Is it really a surprise that parents in New Zealand want to know when their underage daughters get abortions? I mean, kids can't go on field trips without parental consent, they can't borrow money, they can't sign contracts, they can't pose nude, they can't buy cigarettes or drink, they can't join the army, they can't... and so forth. But abortions? No problem! Why in the world should a parent be involved in something so trivial?

An opinion poll in New Zealand has found substantial support for parents' right to know if their underage daughter wants to have an abortion. The poll sends a strong signal to a liberal government that critics accuse of pursuing a politically-correct agenda.

A proposed piece of legislation called the Care of Children Bill entrenches an existing situation that allows girls of any age to have an abortion without their parents' knowledge or consent.

Opposition politicians are pressing for the provision to be changed, pointing out that parents are required to give their consent for their children to undergo any non-urgent medical procedure - apart from an abortion.

Many parents are horrified at the notion of school staff whisking their under-16 year old daughters off for an abortion during school hours, leaving parents out of the loop in what is likely to be the most traumatic decision their child has ever made.

No, seriously? Those parents are just prudes.

The pro-life Society for the Protection of the Unborn Child points out that schools are obliged to inform parents if even mild medications are given to children while away from home, yet abortions are exempt from this policy.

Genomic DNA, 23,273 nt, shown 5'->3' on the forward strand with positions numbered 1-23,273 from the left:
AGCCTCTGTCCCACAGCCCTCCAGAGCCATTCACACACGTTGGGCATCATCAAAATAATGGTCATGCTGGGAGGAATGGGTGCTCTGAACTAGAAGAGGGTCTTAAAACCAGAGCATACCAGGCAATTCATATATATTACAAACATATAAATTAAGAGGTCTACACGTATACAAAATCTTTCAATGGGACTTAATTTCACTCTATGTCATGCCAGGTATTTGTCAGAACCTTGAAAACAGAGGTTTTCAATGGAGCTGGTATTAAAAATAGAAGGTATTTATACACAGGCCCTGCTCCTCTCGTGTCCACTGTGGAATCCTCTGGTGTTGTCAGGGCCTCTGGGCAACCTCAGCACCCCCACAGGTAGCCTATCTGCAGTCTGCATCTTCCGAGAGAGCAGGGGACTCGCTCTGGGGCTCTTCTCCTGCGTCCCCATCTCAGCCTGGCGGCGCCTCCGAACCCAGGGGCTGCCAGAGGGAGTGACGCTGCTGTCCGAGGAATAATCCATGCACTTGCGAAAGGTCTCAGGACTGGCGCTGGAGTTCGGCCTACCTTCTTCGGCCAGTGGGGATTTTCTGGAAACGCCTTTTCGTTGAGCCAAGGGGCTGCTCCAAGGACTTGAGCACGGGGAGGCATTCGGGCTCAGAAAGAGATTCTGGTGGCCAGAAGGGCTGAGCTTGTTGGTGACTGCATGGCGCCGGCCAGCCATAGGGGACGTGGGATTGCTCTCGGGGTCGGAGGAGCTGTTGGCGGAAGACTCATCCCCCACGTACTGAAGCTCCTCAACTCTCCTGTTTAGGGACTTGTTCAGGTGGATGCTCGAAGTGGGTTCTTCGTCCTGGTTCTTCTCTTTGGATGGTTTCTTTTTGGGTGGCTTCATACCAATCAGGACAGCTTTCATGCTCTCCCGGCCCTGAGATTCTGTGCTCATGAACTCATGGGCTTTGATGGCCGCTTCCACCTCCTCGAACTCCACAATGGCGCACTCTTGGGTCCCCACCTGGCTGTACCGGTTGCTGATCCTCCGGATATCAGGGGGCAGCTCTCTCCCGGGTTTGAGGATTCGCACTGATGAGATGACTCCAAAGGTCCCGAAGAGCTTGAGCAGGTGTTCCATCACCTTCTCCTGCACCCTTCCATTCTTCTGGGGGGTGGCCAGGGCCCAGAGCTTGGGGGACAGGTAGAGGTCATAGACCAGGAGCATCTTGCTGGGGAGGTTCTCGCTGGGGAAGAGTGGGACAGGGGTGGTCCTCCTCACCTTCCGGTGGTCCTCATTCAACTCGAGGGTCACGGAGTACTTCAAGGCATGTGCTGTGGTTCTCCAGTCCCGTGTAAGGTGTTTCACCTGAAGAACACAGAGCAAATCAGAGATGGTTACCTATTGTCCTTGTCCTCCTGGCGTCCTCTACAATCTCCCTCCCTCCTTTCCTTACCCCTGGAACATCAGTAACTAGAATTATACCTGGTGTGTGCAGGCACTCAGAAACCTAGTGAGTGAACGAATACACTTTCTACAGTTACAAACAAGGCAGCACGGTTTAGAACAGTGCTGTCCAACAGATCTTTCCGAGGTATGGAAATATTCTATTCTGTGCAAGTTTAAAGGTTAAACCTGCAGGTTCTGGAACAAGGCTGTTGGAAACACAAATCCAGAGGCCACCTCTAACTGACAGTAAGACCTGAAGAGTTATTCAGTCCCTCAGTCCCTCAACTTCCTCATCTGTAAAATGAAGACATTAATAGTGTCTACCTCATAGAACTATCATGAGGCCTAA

Now if only abortions could cure headaches....

So what do pro-abortion folks think of a proposal to require parental notification (not even parental premission!)?

Top medical bodies including the New Zealand Medical Association (NZMA) are against her proposal, saying it could prompt girls to have illegal or "back street" abortions, putting themselves at risk of harm.

"This proposal is a backward step and sends a dangerous message to young girls, who may be confused, desperate and vulnerable," said NZMA chairwoman Dr Tricia Briscoe.

Hm... if a young girl is feeling "confused, desperate and vulnerable" isn't that exactly when it's most necessary for her parents to be involved? No, what nonsense! That's when the government should step in and encourage the girl to "make her own decisions" without being burdened by a couple of old folks who just happen to share some genes with her.



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